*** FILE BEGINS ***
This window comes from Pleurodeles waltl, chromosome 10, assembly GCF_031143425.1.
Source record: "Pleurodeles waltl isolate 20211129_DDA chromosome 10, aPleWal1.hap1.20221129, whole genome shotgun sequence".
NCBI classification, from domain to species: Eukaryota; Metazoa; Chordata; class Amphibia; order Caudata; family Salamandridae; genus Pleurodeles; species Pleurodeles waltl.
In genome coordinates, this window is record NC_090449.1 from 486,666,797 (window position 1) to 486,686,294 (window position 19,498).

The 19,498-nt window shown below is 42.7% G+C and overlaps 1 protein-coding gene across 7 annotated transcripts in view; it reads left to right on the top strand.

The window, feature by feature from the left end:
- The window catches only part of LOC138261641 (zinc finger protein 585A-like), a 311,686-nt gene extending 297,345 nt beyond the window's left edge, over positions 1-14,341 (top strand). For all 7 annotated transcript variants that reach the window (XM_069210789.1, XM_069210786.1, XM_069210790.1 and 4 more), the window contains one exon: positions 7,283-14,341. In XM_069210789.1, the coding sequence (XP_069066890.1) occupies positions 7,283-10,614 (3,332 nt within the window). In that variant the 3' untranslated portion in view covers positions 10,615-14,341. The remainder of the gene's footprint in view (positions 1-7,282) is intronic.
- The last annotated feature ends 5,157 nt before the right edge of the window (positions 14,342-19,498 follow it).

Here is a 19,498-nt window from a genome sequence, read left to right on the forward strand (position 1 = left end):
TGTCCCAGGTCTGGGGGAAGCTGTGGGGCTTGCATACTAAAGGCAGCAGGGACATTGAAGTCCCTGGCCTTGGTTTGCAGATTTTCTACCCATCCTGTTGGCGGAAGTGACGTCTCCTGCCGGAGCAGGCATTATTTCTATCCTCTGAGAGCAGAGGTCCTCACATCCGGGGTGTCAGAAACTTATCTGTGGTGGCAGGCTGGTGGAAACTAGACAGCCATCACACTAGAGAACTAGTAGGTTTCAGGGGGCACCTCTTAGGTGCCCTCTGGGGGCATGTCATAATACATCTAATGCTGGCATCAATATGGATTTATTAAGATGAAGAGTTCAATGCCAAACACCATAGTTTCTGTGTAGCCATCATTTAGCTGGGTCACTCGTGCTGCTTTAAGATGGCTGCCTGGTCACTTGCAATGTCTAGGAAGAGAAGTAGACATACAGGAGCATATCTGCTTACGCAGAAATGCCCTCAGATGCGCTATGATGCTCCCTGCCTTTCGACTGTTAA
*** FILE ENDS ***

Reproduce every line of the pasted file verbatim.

This window comes from Pleurodeles waltl, chromosome 10, assembly GCF_031143425.1.
Source record: "Pleurodeles waltl isolate 20211129_DDA chromosome 10, aPleWal1.hap1.20221129, whole genome shotgun sequence".
NCBI classification, from domain to species: Eukaryota; Metazoa; Chordata; class Amphibia; order Caudata; family Salamandridae; genus Pleurodeles; species Pleurodeles waltl.
In genome coordinates, this window is record NC_090449.1 from 486,666,797 (window position 1) to 486,686,294 (window position 19,498).

The 19,498-nt window shown below is 42.7% G+C and overlaps 1 protein-coding gene across 7 annotated transcripts in view; it reads left to right on the top strand.

The window, feature by feature from the left end:
- The window catches only part of LOC138261641 (zinc finger protein 585A-like), a 311,686-nt gene extending 297,345 nt beyond the window's left edge, over positions 1-14,341 (top strand). For all 7 annotated transcript variants that reach the window (XM_069210789.1, XM_069210786.1, XM_069210790.1 and 4 more), the window contains one exon: positions 7,283-14,341. In XM_069210789.1, the coding sequence (XP_069066890.1) occupies positions 7,283-10,614 (3,332 nt within the window). In that variant the 3' untranslated portion in view covers positions 10,615-14,341. The remainder of the gene's footprint in view (positions 1-7,282) is intronic.
- The last annotated feature ends 5,157 nt before the right edge of the window (positions 14,342-19,498 follow it).

Here is a 19,498-nt window from a genome sequence, read left to right on the forward strand (position 1 = left end):
TGTCCCAGGTCTGGGGGAAGCTGTGGGGCTTGCATACTAAAGGCAGCAGGGACATTGAAGTCCCTGGCCTTGGTTTGCAGATTTTCTACCCATCCTGTTGGCGGAAGTGACGTCTCCTGCCGGAGCAGGCATTATTTCTATCCTCTGAGAGCAGAGGTCCTCACATCCGGGGTGTCAGAAACTTATCTGTGGTGGCAGGCTGGTGGAAACTAGACAGCCATCACACTAGAGAACTAGTAGGTTTCAGGGGGCACCTCTTAGGTGCCCTCTGGGGGCATGTCATAATACATCTAATGCTGGCATCAATATGGATTTATTAAGATGAAGAGTTCAATGCCAAACACCATAGTTTCTGTGTAGCCATCATTTAGCTGGGTCACTCGTGCTGCTTTAAGATGGCTGCCTGGTCACTTGCAATGTCTAGGAAGAGAAGTAGACATACAGGAGCATATCTGCTTACGCAGAAATGCCCTCAGATGCGCTATGATGCTCCCTGCCTTTCGACTGTTAA